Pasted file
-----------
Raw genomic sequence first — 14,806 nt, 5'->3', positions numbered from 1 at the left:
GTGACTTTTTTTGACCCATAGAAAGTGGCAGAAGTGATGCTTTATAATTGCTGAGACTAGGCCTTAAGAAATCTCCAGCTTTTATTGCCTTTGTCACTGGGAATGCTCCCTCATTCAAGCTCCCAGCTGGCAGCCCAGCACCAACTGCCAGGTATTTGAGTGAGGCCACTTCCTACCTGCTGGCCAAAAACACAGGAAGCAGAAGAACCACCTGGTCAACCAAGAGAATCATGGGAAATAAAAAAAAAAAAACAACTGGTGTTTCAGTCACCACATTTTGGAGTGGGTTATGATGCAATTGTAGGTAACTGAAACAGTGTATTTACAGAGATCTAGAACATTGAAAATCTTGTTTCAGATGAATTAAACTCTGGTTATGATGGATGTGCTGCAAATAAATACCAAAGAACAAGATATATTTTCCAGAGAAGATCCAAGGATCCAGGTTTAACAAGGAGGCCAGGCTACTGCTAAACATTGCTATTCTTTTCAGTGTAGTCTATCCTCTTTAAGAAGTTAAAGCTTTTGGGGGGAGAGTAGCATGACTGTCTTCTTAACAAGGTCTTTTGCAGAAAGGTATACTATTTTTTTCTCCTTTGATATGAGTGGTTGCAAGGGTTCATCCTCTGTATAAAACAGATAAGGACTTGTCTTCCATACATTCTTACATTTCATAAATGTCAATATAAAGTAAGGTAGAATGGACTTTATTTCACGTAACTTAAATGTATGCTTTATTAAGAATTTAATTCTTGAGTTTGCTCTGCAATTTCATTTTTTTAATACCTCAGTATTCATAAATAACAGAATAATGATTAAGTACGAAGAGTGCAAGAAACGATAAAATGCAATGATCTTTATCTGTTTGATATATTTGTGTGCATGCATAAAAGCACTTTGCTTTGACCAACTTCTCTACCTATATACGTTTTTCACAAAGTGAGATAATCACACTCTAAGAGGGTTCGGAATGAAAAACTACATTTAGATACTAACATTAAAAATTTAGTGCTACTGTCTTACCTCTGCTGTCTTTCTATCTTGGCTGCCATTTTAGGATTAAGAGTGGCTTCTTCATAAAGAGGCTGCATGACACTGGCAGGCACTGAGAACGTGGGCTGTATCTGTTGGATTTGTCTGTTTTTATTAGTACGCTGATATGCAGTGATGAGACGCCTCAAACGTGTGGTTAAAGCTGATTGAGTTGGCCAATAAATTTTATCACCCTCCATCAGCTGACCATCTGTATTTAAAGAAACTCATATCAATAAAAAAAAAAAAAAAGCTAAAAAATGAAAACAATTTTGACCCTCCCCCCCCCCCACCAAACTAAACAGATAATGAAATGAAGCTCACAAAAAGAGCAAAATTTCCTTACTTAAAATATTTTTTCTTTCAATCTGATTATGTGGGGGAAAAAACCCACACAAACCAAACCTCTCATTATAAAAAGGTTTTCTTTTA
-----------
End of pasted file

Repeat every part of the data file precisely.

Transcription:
Raw genomic sequence first — 14,806 nt, 5'->3', positions numbered from 1 at the left:
GTGACTTTTTTTGACCCATAGAAAGTGGCAGAAGTGATGCTTTATAATTGCTGAGACTAGGCCTTAAGAAATCTCCAGCTTTTATTGCCTTTGTCACTGGGAATGCTCCCTCATTCAAGCTCCCAGCTGGCAGCCCAGCACCAACTGCCAGGTATTTGAGTGAGGCCACTTCCTACCTGCTGGCCAAAAACACAGGAAGCAGAAGAACCACCTGGTCAACCAAGAGAATCATGGGAAATAAAAAAAAAAAAACAACTGGTGTTTCAGTCACCACATTTTGGAGTGGGTTATGATGCAATTGTAGGTAACTGAAACAGTGTATTTACAGAGATCTAGAACATTGAAAATCTTGTTTCAGATGAATTAAACTCTGGTTATGATGGATGTGCTGCAAATAAATACCAAAGAACAAGATATATTTTCCAGAGAAGATCCAAGGATCCAGGTTTAACAAGGAGGCCAGGCTACTGCTAAACATTGCTATTCTTTTCAGTGTAGTCTATCCTCTTTAAGAAGTTAAAGCTTTTGGGGGGAGAGTAGCATGACTGTCTTCTTAACAAGGTCTTTTGCAGAAAGGTATACTATTTTTTTCTCCTTTGATATGAGTGGTTGCAAGGGTTCATCCTCTGTATAAAACAGATAAGGACTTGTCTTCCATACATTCTTACATTTCATAAATGTCAATATAAAGTAAGGTAGAATGGACTTTATTTCACGTAACTTAAATGTATGCTTTATTAAGAATTTAATTCTTGAGTTTGCTCTGCAATTTCATTTTTTTAATACCTCAGTATTCATAAATAACAGAATAATGATTAAGTACGAAGAGTGCAAGAAACGATAAAATGCAATGATCTTTATCTGTTTGATATATTTGTGTGCATGCATAAAAGCACTTTGCTTTGACCAACTTCTCTACCTATATACGTTTTTCACAAAGTGAGATAATCACACTCTAAGAGGGTTCGGAATGAAAAACTACATTTAGATACTAACATTAAAAATTTAGTGCTACTGTCTTACCTCTGCTGTCTTTCTATCTTGGCTGCCATTTTAGGATTAAGAGTGGCTTCTTCATAAAGAGGCTGCATGACACTGGCAGGCACTGAGAACGTGGGCTGTATCTGTTGGATTTGTCTGTTTTTATTAGTACGCTGATATGCAGTGATGAGACGCCTCAAACGTGTGGTTAAAGCTGATTGAGTTGGCCAATAAATTTTATCACCCTCCATCAGCTGACCATCTGTATTTAAAGAAACTCATATCAATAAAAAAAAAAAAAAAGCTAAAAAATGAAAACAATTTTGACCCTCCCCCCCCCCCACCAAACTAAACAGATAATGAAATGAAGCTCACAAAAAGAGCAAAATTTCCTTACTTAAAATATTTTTTCTTTCAATCTGATTATGTGGGGGAAAAAACCCACACAAACCAAACCTCTCATTATAAAAAGGTTTTCTTTTA